When looking at the process today, I think to most Canadians this comes as a shock. They receive the map, which is probably the first they have ever heard of this process, and they are surprised. They have had absolutely no input. Members of Parliament and others who are interested in electoral boundaries also have had absolutely no input up to that point. The rationale itself in terms of creating the boundaries can differ from one area of the country to another. While cultural relations, social patterns or commercial flows might influence the boundaries in one part of Canada, perhaps only geography would influence them in another part.
The whole process seems a little odd. If we are serious about changing the boundaries of federal constituencies to reflect the electoral and demographic realities of the country, this seems to be a rather outmoded process to do it in a positive way. Therefore, I suggest that there is some need for change.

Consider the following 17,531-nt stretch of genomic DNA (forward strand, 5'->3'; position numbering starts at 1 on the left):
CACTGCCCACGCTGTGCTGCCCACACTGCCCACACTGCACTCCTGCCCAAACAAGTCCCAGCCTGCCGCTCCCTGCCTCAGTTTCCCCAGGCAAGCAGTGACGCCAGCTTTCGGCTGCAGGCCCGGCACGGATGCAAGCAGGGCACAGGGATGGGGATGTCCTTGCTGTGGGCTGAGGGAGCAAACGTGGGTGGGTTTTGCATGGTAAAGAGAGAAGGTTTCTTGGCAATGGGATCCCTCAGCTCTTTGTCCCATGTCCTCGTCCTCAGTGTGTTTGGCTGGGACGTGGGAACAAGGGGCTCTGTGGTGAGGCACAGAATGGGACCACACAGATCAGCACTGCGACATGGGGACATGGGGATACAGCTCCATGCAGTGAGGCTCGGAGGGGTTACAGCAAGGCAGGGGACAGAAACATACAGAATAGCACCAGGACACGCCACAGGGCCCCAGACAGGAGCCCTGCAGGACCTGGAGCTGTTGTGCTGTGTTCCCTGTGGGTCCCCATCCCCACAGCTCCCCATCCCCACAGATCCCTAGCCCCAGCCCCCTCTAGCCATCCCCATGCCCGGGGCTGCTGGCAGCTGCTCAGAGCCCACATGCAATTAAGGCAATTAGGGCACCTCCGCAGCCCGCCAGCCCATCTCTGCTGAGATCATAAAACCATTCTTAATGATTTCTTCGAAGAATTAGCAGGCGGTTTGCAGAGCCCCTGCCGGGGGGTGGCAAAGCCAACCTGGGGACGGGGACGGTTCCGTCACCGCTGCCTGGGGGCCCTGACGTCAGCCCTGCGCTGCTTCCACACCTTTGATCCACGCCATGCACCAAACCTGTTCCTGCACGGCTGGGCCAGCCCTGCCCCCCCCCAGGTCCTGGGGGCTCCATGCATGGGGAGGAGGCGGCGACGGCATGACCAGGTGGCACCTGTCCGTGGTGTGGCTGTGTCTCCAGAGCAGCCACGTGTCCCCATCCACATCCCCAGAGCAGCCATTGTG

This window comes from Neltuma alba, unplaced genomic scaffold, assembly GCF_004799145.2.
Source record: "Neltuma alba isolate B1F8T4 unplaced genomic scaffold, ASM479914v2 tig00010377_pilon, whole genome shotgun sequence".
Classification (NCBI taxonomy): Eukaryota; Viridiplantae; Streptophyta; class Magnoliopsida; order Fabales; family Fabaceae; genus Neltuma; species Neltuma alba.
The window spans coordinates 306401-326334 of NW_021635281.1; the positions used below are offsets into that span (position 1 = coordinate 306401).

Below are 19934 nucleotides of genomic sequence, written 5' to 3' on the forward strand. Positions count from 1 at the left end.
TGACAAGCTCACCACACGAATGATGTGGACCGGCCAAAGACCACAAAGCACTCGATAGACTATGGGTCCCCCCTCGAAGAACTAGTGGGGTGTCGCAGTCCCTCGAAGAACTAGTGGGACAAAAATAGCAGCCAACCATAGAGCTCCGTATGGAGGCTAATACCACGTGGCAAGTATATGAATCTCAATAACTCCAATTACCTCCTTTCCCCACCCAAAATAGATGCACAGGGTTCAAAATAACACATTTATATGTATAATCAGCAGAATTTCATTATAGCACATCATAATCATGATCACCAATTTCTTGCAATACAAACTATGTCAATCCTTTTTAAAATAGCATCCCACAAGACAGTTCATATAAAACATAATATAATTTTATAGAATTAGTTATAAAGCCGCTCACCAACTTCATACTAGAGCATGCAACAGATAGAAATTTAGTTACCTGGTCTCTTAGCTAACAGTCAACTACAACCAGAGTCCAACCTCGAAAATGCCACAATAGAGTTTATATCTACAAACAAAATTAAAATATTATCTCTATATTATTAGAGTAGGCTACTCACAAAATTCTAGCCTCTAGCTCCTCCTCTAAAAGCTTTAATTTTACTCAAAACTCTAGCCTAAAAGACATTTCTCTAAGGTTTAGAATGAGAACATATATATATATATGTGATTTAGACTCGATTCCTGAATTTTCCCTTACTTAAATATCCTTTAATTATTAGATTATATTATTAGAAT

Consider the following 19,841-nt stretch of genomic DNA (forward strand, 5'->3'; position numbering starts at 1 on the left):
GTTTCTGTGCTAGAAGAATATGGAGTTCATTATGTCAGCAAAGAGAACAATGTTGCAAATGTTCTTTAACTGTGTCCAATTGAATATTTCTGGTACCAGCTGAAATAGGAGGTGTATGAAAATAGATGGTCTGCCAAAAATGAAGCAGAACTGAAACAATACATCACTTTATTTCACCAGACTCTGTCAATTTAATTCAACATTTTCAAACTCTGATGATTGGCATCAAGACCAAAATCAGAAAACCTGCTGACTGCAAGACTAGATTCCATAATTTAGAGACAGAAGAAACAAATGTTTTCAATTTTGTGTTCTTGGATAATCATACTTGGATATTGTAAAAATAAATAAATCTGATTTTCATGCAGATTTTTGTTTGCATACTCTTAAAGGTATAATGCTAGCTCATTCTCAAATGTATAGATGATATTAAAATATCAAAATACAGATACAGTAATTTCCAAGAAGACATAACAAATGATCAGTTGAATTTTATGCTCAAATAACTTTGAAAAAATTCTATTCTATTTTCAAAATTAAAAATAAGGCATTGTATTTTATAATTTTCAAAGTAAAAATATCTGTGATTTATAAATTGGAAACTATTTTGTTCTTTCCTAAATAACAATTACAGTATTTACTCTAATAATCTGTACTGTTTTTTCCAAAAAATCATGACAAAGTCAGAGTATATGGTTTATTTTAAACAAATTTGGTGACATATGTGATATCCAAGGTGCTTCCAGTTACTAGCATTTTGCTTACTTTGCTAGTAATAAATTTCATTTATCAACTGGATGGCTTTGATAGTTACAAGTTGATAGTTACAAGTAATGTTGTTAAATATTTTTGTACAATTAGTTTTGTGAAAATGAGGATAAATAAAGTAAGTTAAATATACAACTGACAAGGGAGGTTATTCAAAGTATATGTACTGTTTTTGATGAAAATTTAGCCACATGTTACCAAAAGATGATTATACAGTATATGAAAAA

On the other hand I question the motive at this point. What is behind this? I listened with interest to the government House leader who indicated that the government would study the operations in terms of how the act is utilized. The government will examine whether it will increase the members as we automatically do now after each census. It will examine how the members of the commission are selected and review how the public and perhaps members of Parliament and others ought to be involved in the process.
This sounds laudable, but surely the most fundamental question that has been side-stepped or perhaps almost ignored is the number of members of Parliament. There is probably a fairly clear indication that the people of Canada do not want these Chambers just to continue to mushroom census after census until we get-I do not know what the limit would be-hundreds and hundreds of members of Parliament.
The question would be what size of a constituency can a single member of Parliament serve well. Of course that would largely be determined on the resources made available to that individual.